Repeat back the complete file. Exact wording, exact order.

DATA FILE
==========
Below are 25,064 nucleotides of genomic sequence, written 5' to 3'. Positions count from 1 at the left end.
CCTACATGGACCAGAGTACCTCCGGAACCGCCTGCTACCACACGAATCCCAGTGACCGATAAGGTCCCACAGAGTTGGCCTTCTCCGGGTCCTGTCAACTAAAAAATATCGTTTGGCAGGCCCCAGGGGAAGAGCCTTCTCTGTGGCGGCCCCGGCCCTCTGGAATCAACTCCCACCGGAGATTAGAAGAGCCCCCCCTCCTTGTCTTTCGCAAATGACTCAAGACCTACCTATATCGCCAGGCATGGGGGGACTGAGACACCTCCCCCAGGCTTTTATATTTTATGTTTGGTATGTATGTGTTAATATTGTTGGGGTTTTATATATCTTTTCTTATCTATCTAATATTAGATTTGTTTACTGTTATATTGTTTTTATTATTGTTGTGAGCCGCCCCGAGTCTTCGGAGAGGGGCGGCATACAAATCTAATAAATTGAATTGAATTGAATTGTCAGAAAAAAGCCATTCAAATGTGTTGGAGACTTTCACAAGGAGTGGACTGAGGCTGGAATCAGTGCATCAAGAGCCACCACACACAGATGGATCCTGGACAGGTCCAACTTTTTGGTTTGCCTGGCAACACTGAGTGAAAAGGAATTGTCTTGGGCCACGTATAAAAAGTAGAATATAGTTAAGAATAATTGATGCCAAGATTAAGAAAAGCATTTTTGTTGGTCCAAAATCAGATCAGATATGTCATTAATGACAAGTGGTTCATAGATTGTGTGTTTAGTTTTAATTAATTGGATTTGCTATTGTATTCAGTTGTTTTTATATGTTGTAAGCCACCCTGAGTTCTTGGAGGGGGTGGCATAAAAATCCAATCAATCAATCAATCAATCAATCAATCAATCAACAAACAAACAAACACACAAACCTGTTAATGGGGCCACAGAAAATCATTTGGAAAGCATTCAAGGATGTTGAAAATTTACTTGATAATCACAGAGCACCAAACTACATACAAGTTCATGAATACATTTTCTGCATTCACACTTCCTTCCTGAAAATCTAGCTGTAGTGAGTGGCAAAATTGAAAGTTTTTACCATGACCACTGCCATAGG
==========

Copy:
Below are 25,064 nucleotides of genomic sequence, written 5' to 3'. Positions count from 1 at the left end.
CCTACATGGACCAGAGTACCTCCGGAACCGCCTGCTACCACACGAATCCCAGTGACCGATAAGGTCCCACAGAGTTGGCCTTCTCCGGGTCCTGTCAACTAAAAAATATCGTTTGGCAGGCCCCAGGGGAAGAGCCTTCTCTGTGGCGGCCCCGGCCCTCTGGAATCAACTCCCACCGGAGATTAGAAGAGCCCCCCCTCCTTGTCTTTCGCAAATGACTCAAGACCTACCTATATCGCCAGGCATGGGGGGACTGAGACACCTCCCCCAGGCTTTTATATTTTATGTTTGGTATGTATGTGTTAATATTGTTGGGGTTTTATATATCTTTTCTTATCTATCTAATATTAGATTTGTTTACTGTTATATTGTTTTTATTATTGTTGTGAGCCGCCCCGAGTCTTCGGAGAGGGGCGGCATACAAATCTAATAAATTGAATTGAATTGAATTGTCAGAAAAAAGCCATTCAAATGTGTTGGAGACTTTCACAAGGAGTGGACTGAGGCTGGAATCAGTGCATCAAGAGCCACCACACACAGATGGATCCTGGACAGGTCCAACTTTTTGGTTTGCCTGGCAACACTGAGTGAAAAGGAATTGTCTTGGGCCACGTATAAAAAGTAGAATATAGTTAAGAATAATTGATGCCAAGATTAAGAAAAGCATTTTTGTTGGTCCAAAATCAGATCAGATATGTCATTAATGACAAGTGGTTCATAGATTGTGTGTTTAGTTTTAATTAATTGGATTTGCTATTGTATTCAGTTGTTTTTATATGTTGTAAGCCACCCTGAGTTCTTGGAGGGGGTGGCATAAAAATCCAATCAATCAATCAATCAATCAATCAATCAATCAACAAACAAACAAACACACAAACCTGTTAATGGGGCCACAGAAAATCATTTGGAAAGCATTCAAGGATGTTGAAAATTTACTTGATAATCACAGAGCACCAAACTACATACAAGTTCATGAATACATTTTCTGCATTCACACTTCCTTCCTGAAAATCTAGCTGTAGTGAGTGGCAAAATTGAAAGTTTTTACCATGACCACTGCCATAGG